Originally Posted by Terry M
Oh I can find a rubber tire setup...that's not the problem.
Lets just say that Associated doesn't do a very good job of explaining "how" to dial in the car. The manual is very vague...at best.
The standard settings of 5mm front and 4mm rear will work best in most cases.
Reducing the droop by 0.5 to 1mm both front and rear will increase responsiveness.
On carpet, you should run more droop to account for smaller tire diameters.
The standard starting point for ride height is 4.5mm (keep in mind that your local track may have minimum ride height requirements). You can slightly raise the rear relative to the front to give more steering. Raise the car slightly for tracks with large bumps.
Here's a fairly easy way to do things for rubber tires:
*Put on the tires you'll use.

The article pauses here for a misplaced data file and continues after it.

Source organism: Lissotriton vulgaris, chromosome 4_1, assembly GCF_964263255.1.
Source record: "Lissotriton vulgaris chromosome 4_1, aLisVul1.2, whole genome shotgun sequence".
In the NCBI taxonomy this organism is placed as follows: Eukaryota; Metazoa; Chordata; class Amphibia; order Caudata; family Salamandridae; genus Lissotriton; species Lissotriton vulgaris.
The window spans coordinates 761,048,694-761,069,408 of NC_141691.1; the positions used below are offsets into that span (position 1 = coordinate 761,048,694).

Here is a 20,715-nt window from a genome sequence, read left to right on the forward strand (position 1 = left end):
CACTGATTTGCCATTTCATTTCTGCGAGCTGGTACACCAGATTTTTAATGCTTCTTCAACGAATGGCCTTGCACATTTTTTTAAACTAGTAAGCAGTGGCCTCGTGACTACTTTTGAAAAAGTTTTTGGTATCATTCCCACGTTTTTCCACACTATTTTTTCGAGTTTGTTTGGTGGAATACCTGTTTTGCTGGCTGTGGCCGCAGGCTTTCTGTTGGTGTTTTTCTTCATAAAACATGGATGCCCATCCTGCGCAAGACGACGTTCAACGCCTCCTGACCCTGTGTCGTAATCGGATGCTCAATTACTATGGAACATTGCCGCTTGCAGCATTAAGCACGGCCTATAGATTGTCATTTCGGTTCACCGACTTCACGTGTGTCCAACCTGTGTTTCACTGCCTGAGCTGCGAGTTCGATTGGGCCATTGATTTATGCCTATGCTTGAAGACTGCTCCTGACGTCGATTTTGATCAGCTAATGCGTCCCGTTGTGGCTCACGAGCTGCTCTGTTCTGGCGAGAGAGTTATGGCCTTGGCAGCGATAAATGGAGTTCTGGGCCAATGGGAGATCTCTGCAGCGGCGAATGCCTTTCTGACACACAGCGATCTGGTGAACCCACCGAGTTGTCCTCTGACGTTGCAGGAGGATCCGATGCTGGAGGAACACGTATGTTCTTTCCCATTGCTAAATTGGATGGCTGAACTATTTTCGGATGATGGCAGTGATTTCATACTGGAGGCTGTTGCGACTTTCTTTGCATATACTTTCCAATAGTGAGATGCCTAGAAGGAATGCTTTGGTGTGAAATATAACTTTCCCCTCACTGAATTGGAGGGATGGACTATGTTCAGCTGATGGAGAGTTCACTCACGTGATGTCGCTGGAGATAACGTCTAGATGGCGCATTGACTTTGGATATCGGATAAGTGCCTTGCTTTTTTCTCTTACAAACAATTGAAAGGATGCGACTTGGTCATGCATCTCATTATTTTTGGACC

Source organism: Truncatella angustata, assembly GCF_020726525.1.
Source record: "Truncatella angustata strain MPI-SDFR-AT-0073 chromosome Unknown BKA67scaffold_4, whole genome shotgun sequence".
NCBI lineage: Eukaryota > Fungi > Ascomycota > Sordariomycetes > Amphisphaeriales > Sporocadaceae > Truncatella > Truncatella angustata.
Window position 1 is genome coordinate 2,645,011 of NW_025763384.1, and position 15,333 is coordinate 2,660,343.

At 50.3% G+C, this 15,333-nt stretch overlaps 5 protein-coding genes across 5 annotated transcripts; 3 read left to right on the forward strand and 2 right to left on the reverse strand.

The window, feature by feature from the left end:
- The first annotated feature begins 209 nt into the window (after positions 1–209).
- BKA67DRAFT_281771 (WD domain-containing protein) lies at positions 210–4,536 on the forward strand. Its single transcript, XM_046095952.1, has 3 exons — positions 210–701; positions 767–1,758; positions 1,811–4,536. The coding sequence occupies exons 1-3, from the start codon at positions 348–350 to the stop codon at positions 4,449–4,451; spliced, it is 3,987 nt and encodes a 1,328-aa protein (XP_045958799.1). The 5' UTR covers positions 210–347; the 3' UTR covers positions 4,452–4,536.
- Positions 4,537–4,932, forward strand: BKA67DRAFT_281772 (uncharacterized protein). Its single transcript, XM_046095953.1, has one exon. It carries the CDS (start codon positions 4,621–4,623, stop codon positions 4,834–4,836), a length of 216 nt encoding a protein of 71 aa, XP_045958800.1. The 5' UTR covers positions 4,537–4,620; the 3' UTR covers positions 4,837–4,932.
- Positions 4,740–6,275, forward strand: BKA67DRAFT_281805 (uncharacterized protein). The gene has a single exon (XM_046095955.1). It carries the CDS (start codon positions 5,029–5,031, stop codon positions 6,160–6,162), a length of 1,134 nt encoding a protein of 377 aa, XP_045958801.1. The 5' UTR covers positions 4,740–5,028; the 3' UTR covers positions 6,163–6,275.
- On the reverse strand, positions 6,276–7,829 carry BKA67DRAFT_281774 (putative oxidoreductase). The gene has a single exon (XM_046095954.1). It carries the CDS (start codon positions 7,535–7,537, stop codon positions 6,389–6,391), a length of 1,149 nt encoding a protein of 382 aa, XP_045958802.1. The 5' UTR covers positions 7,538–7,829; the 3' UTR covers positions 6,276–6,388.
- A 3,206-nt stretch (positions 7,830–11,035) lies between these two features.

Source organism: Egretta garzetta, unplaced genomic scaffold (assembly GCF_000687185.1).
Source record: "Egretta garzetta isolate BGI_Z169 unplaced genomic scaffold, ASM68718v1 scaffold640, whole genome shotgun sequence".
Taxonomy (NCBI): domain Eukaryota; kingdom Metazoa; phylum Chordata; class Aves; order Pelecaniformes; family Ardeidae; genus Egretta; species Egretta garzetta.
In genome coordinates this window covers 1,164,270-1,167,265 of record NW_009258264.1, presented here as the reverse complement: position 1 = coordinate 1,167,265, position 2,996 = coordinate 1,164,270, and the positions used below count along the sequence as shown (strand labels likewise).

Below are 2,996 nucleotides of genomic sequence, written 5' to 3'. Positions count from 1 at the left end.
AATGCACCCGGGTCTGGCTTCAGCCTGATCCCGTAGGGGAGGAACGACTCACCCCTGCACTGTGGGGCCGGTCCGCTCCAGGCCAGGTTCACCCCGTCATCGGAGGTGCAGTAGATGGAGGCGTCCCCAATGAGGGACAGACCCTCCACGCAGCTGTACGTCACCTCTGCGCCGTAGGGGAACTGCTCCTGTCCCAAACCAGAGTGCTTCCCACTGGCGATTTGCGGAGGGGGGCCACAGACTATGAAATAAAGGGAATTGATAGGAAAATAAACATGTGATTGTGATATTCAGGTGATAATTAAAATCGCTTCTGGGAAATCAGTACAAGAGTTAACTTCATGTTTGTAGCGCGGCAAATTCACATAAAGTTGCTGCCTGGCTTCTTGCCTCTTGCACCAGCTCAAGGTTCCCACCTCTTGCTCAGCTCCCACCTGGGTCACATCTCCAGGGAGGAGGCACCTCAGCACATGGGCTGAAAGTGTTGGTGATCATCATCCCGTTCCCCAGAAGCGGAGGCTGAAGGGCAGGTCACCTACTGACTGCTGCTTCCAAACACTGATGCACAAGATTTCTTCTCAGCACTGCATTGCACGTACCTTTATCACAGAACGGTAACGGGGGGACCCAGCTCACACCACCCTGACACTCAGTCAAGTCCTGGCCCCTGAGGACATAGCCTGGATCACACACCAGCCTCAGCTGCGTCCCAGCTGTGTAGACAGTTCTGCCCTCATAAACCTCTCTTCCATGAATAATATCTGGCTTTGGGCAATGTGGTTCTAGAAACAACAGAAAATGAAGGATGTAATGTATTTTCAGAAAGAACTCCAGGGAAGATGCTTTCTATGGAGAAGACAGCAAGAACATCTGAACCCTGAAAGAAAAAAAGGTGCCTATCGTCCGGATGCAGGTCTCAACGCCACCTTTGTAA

*Back out the droop screws until flush with the arm
*Set the ride height to what you want (let's say 5mm all around) with a gauge
*Lets say you want 5mm droop (to make things easy). Put the ride height gauge under the spot where the droop screw hits the chassis. You should be on the 10mm step (5mm ride ht. + 5mm droop = 10mm total). Now you should be able to grab a tire and rotate it, which should also move the car back and forth. Don't do it too much or you'll move the chassis off the gauge, wienerschnitzel. What you want to do now is screw in the droop screw until the wheel can rotate without moving the car. It should be just barely touching the table or board.
*Do this for the rest of the corners. Then take off the tires.
*Now take your droop gauge, the one they should have given you with the kit, and see what you have. It should be close all the way around. If not, use the gauge to adjust them all the same.
Basically, you are trying to set the actual droop for a baseline, and then the gauge can be used to quickly change things once you know what the numbers mean. If 6 on the gauge gives you 5mm of droop, you know that the next step up on the gauge should give you 4mm, and the next step down 6mm.